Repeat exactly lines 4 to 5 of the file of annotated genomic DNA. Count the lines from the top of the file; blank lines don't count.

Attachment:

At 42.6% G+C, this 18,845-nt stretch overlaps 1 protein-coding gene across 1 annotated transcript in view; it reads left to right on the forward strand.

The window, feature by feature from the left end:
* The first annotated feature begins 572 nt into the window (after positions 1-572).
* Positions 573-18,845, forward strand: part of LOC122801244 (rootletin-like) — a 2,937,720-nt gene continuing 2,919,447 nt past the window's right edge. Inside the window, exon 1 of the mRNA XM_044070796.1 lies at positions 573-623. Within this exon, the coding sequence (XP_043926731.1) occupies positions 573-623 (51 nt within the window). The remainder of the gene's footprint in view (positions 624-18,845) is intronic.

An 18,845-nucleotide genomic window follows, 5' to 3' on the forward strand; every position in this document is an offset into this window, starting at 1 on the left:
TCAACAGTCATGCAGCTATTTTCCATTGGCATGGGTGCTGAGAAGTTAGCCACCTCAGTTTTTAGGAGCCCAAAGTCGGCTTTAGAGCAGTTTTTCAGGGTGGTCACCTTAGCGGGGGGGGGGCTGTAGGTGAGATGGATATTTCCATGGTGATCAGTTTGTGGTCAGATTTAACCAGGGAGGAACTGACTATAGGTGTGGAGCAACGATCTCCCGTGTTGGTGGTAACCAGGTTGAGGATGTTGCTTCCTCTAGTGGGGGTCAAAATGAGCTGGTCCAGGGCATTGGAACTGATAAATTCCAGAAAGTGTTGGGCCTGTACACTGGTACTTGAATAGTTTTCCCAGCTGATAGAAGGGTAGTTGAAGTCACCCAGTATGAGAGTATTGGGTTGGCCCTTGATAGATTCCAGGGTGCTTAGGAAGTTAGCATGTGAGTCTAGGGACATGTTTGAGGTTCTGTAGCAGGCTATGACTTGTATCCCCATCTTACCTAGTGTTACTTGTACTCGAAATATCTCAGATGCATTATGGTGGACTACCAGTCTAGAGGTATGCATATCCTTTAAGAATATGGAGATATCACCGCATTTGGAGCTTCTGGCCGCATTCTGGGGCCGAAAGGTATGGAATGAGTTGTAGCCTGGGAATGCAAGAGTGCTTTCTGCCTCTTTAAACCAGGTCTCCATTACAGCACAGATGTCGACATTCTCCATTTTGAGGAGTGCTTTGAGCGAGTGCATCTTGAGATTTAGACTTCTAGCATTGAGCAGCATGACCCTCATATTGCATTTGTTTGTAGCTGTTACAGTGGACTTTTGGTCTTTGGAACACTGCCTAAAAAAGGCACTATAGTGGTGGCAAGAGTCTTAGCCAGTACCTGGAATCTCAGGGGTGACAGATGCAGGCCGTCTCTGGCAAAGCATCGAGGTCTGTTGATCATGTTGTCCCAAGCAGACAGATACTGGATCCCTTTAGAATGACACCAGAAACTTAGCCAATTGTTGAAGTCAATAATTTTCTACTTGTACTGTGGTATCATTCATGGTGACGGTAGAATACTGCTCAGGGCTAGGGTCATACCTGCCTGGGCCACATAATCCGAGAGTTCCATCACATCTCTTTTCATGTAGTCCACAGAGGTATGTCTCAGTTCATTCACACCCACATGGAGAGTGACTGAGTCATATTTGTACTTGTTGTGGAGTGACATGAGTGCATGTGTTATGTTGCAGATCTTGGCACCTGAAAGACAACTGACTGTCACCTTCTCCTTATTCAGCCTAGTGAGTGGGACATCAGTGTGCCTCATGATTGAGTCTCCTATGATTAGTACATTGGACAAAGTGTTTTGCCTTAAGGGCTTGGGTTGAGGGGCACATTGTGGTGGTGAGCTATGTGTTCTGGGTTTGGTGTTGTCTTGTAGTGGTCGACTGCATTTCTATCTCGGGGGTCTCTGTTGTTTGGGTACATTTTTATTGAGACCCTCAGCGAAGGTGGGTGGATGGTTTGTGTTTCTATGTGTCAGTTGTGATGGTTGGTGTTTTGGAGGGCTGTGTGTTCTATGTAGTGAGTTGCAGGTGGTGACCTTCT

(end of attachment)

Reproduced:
* Positions 573-18,845, forward strand: part of LOC122801244 (rootletin-like) — a 2,937,720-nt gene continuing 2,919,447 nt past the window's right edge. Inside the window, exon 1 of the mRNA XM_044070796.1 lies at positions 573-623. Within this exon, the coding sequence (XP_043926731.1) occupies positions 573-623 (51 nt within the window). The remainder of the gene's footprint in view (positions 624-18,845) is intronic.

An 18,845-nucleotide genomic window follows, 5' to 3' on the forward strand; every position in this document is an offset into this window, starting at 1 on the left: